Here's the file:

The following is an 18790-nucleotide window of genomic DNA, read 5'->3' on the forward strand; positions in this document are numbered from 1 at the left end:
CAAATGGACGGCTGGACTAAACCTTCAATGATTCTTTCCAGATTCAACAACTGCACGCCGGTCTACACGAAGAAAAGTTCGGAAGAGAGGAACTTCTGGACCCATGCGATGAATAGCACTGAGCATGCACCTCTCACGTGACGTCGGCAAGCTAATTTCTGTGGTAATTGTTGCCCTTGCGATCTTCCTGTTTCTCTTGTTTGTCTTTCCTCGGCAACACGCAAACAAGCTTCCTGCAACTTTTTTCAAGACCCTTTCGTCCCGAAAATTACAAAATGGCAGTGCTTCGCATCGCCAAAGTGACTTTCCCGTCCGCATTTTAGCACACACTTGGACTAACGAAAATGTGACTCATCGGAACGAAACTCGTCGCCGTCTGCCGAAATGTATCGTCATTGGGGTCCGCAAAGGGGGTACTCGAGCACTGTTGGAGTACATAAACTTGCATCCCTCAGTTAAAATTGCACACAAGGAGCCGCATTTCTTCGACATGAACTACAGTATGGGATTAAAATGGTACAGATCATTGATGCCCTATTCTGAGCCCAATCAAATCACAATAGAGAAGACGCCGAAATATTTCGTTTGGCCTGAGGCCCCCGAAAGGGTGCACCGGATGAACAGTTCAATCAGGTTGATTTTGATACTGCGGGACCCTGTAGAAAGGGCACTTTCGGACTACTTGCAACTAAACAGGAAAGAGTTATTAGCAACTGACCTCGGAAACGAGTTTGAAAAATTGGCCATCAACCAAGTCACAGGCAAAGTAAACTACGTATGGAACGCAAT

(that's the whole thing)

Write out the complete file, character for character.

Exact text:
The following is an 18790-nucleotide window of genomic DNA, read 5'->3' on the forward strand; positions in this document are numbered from 1 at the left end:
CAAATGGACGGCTGGACTAAACCTTCAATGATTCTTTCCAGATTCAACAACTGCACGCCGGTCTACACGAAGAAAAGTTCGGAAGAGAGGAACTTCTGGACCCATGCGATGAATAGCACTGAGCATGCACCTCTCACGTGACGTCGGCAAGCTAATTTCTGTGGTAATTGTTGCCCTTGCGATCTTCCTGTTTCTCTTGTTTGTCTTTCCTCGGCAACACGCAAACAAGCTTCCTGCAACTTTTTTCAAGACCCTTTCGTCCCGAAAATTACAAAATGGCAGTGCTTCGCATCGCCAAAGTGACTTTCCCGTCCGCATTTTAGCACACACTTGGACTAACGAAAATGTGACTCATCGGAACGAAACTCGTCGCCGTCTGCCGAAATGTATCGTCATTGGGGTCCGCAAAGGGGGTACTCGAGCACTGTTGGAGTACATAAACTTGCATCCCTCAGTTAAAATTGCACACAAGGAGCCGCATTTCTTCGACATGAACTACAGTATGGGATTAAAATGGTACAGATCATTGATGCCCTATTCTGAGCCCAATCAAATCACAATAGAGAAGACGCCGAAATATTTCGTTTGGCCTGAGGCCCCCGAAAGGGTGCACCGGATGAACAGTTCAATCAGGTTGATTTTGATACTGCGGGACCCTGTAGAAAGGGCACTTTCGGACTACTTGCAACTAAACAGGAAAGAGTTATTAGCAACTGACCTCGGAAACGAGTTTGAAAAATTGGCCATCAACCAAGTCACAGGCAAAGTAAACTACGTATGGAACGCAAT